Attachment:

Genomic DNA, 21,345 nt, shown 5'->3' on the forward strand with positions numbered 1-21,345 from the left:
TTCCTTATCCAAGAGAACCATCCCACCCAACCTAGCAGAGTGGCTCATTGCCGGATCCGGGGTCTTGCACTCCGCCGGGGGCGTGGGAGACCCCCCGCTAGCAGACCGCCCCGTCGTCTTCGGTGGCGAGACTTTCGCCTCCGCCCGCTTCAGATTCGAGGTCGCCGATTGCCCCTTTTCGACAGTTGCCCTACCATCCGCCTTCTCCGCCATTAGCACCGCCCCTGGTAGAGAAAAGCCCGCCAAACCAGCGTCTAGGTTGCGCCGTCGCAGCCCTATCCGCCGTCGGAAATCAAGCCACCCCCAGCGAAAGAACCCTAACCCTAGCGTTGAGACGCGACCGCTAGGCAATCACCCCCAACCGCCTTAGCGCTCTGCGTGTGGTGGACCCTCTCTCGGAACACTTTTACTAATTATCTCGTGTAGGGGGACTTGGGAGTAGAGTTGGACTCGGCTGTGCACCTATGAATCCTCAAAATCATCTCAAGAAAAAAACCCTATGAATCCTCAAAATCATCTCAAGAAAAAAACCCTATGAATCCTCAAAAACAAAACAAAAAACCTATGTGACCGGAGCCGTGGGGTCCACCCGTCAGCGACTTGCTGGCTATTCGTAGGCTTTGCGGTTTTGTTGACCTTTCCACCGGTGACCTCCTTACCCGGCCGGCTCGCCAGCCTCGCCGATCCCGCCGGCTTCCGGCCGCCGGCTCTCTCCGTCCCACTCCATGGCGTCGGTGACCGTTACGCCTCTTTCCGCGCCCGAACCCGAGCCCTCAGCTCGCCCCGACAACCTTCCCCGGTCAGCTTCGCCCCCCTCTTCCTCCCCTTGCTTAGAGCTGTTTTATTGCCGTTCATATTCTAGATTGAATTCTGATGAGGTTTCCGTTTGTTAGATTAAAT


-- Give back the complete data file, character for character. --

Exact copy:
Genomic DNA, 21,345 nt, shown 5'->3' on the forward strand with positions numbered 1-21,345 from the left:
TTCCTTATCCAAGAGAACCATCCCACCCAACCTAGCAGAGTGGCTCATTGCCGGATCCGGGGTCTTGCACTCCGCCGGGGGCGTGGGAGACCCCCCGCTAGCAGACCGCCCCGTCGTCTTCGGTGGCGAGACTTTCGCCTCCGCCCGCTTCAGATTCGAGGTCGCCGATTGCCCCTTTTCGACAGTTGCCCTACCATCCGCCTTCTCCGCCATTAGCACCGCCCCTGGTAGAGAAAAGCCCGCCAAACCAGCGTCTAGGTTGCGCCGTCGCAGCCCTATCCGCCGTCGGAAATCAAGCCACCCCCAGCGAAAGAACCCTAACCCTAGCGTTGAGACGCGACCGCTAGGCAATCACCCCCAACCGCCTTAGCGCTCTGCGTGTGGTGGACCCTCTCTCGGAACACTTTTACTAATTATCTCGTGTAGGGGGACTTGGGAGTAGAGTTGGACTCGGCTGTGCACCTATGAATCCTCAAAATCATCTCAAGAAAAAAACCCTATGAATCCTCAAAATCATCTCAAGAAAAAAACCCTATGAATCCTCAAAAACAAAACAAAAAACCTATGTGACCGGAGCCGTGGGGTCCACCCGTCAGCGACTTGCTGGCTATTCGTAGGCTTTGCGGTTTTGTTGACCTTTCCACCGGTGACCTCCTTACCCGGCCGGCTCGCCAGCCTCGCCGATCCCGCCGGCTTCCGGCCGCCGGCTCTCTCCGTCCCACTCCATGGCGTCGGTGACCGTTACGCCTCTTTCCGCGCCCGAACCCGAGCCCTCAGCTCGCCCCGACAACCTTCCCCGGTCAGCTTCGCCCCCCTCTTCCTCCCCTTGCTTAGAGCTGTTTTATTGCCGTTCATATTCTAGATTGAATTCTGATGAGGTTTCCGTTTGTTAGATTAAAT